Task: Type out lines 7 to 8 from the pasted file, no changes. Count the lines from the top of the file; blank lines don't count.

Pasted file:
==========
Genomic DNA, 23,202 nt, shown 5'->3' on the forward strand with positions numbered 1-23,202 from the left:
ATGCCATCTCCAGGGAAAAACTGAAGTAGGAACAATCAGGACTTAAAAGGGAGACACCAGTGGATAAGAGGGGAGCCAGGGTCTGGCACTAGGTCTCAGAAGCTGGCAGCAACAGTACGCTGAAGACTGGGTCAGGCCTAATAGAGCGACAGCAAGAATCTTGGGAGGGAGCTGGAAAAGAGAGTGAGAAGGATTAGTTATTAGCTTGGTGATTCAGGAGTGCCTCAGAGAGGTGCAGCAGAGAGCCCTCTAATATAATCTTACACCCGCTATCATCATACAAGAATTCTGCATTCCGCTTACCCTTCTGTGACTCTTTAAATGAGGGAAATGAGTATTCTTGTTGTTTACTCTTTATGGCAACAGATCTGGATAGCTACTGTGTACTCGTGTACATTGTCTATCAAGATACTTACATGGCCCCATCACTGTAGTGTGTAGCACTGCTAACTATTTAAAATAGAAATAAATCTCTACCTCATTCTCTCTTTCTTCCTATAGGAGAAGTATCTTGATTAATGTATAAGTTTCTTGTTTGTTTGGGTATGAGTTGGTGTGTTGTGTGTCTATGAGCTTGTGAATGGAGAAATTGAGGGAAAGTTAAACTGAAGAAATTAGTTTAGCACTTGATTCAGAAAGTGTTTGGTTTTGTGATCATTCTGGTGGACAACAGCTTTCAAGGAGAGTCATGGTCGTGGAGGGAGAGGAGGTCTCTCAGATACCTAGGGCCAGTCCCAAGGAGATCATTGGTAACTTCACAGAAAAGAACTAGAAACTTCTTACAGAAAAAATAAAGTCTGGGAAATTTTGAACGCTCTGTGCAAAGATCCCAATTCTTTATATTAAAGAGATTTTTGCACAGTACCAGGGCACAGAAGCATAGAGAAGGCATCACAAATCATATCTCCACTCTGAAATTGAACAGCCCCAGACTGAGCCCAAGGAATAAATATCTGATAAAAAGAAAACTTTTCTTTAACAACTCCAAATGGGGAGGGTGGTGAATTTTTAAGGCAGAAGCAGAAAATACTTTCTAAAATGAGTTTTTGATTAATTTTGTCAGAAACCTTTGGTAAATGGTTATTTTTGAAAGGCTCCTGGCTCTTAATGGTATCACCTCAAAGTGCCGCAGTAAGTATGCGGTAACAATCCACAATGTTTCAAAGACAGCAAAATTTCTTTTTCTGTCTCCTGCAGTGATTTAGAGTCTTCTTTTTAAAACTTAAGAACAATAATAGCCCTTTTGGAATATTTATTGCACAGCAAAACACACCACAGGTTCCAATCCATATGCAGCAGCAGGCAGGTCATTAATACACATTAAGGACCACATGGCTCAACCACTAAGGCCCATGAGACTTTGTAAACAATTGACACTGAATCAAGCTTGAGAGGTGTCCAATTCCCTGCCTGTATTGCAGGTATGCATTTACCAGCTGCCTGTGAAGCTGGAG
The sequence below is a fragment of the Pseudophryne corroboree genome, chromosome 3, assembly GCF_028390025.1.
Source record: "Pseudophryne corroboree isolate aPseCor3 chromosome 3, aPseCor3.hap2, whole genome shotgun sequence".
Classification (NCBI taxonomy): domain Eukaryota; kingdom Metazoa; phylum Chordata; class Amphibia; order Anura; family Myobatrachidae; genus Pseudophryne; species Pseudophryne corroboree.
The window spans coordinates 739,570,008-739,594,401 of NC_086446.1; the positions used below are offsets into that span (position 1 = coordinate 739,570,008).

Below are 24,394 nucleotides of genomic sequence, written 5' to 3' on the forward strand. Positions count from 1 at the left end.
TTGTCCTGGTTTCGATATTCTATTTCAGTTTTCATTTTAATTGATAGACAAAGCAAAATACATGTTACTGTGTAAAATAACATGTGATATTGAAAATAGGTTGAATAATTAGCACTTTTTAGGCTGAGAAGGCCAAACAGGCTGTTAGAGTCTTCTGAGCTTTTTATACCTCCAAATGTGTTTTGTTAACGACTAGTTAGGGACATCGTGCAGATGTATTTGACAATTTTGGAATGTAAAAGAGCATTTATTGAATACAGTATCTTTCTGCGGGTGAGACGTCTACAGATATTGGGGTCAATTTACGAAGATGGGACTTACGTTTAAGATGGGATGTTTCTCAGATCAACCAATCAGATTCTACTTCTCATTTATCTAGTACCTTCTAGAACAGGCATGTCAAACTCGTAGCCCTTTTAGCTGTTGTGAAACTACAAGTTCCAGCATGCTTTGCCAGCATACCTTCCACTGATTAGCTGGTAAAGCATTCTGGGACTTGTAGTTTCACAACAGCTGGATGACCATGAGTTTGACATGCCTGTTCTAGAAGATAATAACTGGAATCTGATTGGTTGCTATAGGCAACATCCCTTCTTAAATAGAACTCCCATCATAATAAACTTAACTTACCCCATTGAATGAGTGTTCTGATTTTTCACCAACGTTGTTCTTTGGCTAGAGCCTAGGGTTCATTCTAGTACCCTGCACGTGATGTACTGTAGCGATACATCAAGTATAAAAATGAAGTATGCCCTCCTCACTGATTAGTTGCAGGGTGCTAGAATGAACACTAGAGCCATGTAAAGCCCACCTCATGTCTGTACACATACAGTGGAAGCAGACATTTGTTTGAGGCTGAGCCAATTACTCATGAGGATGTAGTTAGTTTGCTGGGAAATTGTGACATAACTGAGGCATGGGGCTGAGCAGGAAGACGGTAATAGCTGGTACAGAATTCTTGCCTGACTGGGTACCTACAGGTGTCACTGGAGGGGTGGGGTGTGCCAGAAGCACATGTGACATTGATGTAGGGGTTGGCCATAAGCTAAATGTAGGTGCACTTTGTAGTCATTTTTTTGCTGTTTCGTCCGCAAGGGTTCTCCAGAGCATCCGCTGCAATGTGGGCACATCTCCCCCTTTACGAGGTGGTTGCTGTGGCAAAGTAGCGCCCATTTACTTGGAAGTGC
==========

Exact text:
Below are 24,394 nucleotides of genomic sequence, written 5' to 3' on the forward strand. Positions count from 1 at the left end.
TTGTCCTGGTTTCGATATTCTATTTCAGTTTTCATTTTAATTGATAGACAAAGCAAAATACATGTTACTGTGTAAAATAACATGTGATATTGAAAATAGGTTGAATAATTAGCACTTTTTAGGCTGAGAAGGCCAAACAGGCTGTTAGAGTCTTCTGAGCTTTTTATACCTCCAAATGTGTTTTGTTAACGACTAGTTAGGGACATCGTGCAGATGTATTTGACAATTTTGGAATGTAAAAGAGCATTTATTGAATACAGTATCTTTCTGCGGGTGAGACGTCTACAGATATTGGGGTCAATTTACGAAGATGGGACTTACGTTTAAGATGGGATGTTTCTCAGATCAACCAATCAGATTCTACTTCTCATTTATCTAGTACCTTCTAGAACAGGCATGTCAAACTCGTAGCCCTTTTAGCTGTTGTGAAACTACAAGTTCCAGCATGCTTTGCCAGCATACCTTCCACTGATTAGCTGGTAAAGCATTCTGGGACTTGTAGTTTCACAACAGCTGGATGACCATGAGTTTGACATGCCTGTTCTAGAAGATAATAACTGGAATCTGATTGGTTGCTATAGGCAACATCCCTTCTTAAATAGAACTCCCATCATAATAAACTTAACTTACCCCATTGAATGAGTGTTCTGATTTTTCACCAACGTTGTTCTTTGGCTAGAGCCTAGGGTTCATTCTAGTACCCTGCACGTGATGTACTGTAGCGATACATCAAGTATAAAAATGAAGTATGCCCTCCTCACTGATTAGTTGCAGGGTGCTAGAATGAACACTAGAGCCATGTAAAGCCCACCTCATGTCTGTACACATACAGTGGAAGCAGACATTTGTTTGAGGCTGAGCCAATTACTCATGAGGATGTAGTTAGTTTGCTGGGAAATTGTGACATAACTGAGGCATGGGGCTGAGCAGGAAGACGGTAATAGCTGGTACAGAATTCTTGCCTGACTGGGTACCTACAGGTGTCACTGGAGGGGTGGGGTGTGCCAGAAGCACATGTGACATTGATGTAGGGGTTGGCCATAAGCTAAATGTAGGTGCACTTTGTAGTCATTTTTTTGCTGTTTCGTCCGCAAGGGTTCTCCAGAGCATCCGCTGCAATGTGGGCACATCTCCCCCTTTACGAGGTGGTTGCTGTGGCAAAGTAGCGCCCATTTACTTGGAAGTGC